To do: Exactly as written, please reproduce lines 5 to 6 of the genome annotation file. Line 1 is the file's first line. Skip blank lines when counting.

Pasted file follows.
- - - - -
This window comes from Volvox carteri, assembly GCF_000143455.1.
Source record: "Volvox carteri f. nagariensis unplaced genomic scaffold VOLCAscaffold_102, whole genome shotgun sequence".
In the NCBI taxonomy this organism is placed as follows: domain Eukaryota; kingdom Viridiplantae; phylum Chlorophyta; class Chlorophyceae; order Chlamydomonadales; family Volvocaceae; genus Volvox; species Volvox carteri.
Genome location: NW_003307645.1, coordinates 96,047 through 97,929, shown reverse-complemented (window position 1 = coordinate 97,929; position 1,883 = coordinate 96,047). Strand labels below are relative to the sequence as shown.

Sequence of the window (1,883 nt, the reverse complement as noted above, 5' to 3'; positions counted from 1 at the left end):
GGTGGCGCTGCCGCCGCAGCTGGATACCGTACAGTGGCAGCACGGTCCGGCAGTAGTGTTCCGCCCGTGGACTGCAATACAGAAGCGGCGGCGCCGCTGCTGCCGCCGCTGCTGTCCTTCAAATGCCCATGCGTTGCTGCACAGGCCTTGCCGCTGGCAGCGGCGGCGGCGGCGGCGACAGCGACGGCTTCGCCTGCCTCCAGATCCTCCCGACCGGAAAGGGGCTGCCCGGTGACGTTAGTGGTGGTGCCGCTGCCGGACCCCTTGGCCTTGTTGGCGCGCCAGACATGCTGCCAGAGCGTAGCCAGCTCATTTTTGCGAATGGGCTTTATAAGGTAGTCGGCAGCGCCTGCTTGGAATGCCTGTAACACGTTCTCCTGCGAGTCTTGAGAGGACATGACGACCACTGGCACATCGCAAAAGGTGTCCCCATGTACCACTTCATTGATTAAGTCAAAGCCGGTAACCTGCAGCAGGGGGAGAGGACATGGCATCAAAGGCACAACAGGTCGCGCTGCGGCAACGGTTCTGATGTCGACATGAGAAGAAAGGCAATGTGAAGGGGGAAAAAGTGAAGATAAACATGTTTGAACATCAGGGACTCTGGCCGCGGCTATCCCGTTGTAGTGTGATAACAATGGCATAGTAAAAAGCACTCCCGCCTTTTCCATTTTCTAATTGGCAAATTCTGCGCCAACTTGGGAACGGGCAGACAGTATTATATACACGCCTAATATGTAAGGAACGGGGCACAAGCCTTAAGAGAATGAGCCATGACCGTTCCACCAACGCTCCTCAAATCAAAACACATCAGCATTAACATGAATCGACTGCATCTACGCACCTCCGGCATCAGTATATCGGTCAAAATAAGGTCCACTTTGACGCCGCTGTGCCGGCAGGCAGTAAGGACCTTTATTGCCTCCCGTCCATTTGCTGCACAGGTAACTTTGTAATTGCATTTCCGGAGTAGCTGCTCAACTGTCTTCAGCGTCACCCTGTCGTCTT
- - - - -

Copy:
Sequence of the window (1,883 nt, the reverse complement as noted above, 5' to 3'; positions counted from 1 at the left end):
GGTGGCGCTGCCGCCGCAGCTGGATACCGTACAGTGGCAGCACGGTCCGGCAGTAGTGTTCCGCCCGTGGACTGCAATACAGAAGCGGCGGCGCCGCTGCTGCCGCCGCTGCTGTCCTTCAAATGCCCATGCGTTGCTGCACAGGCCTTGCCGCTGGCAGCGGCGGCGGCGGCGGCGACAGCGACGGCTTCGCCTGCCTCCAGATCCTCCCGACCGGAAAGGGGCTGCCCGGTGACGTTAGTGGTGGTGCCGCTGCCGGACCCCTTGGCCTTGTTGGCGCGCCAGACATGCTGCCAGAGCGTAGCCAGCTCATTTTTGCGAATGGGCTTTATAAGGTAGTCGGCAGCGCCTGCTTGGAATGCCTGTAACACGTTCTCCTGCGAGTCTTGAGAGGACATGACGACCACTGGCACATCGCAAAAGGTGTCCCCATGTACCACTTCATTGATTAAGTCAAAGCCGGTAACCTGCAGCAGGGGGAGAGGACATGGCATCAAAGGCACAACAGGTCGCGCTGCGGCAACGGTTCTGATGTCGACATGAGAAGAAAGGCAATGTGAAGGGGGAAAAAGTGAAGATAAACATGTTTGAACATCAGGGACTCTGGCCGCGGCTATCCCGTTGTAGTGTGATAACAATGGCATAGTAAAAAGCACTCCCGCCTTTTCCATTTTCTAATTGGCAAATTCTGCGCCAACTTGGGAACGGGCAGACAGTATTATATACACGCCTAATATGTAAGGAACGGGGCACAAGCCTTAAGAGAATGAGCCATGACCGTTCCACCAACGCTCCTCAAATCAAAACACATCAGCATTAACATGAATCGACTGCATCTACGCACCTCCGGCATCAGTATATCGGTCAAAATAAGGTCCACTTTGACGCCGCTGTGCCGGCAGGCAGTAAGGACCTTTATTGCCTCCCGTCCATTTGCTGCACAGGTAACTTTGTAATTGCATTTCCGGAGTAGCTGCTCAACTGTCTTCAGCGTCACCCTGTCGTCTT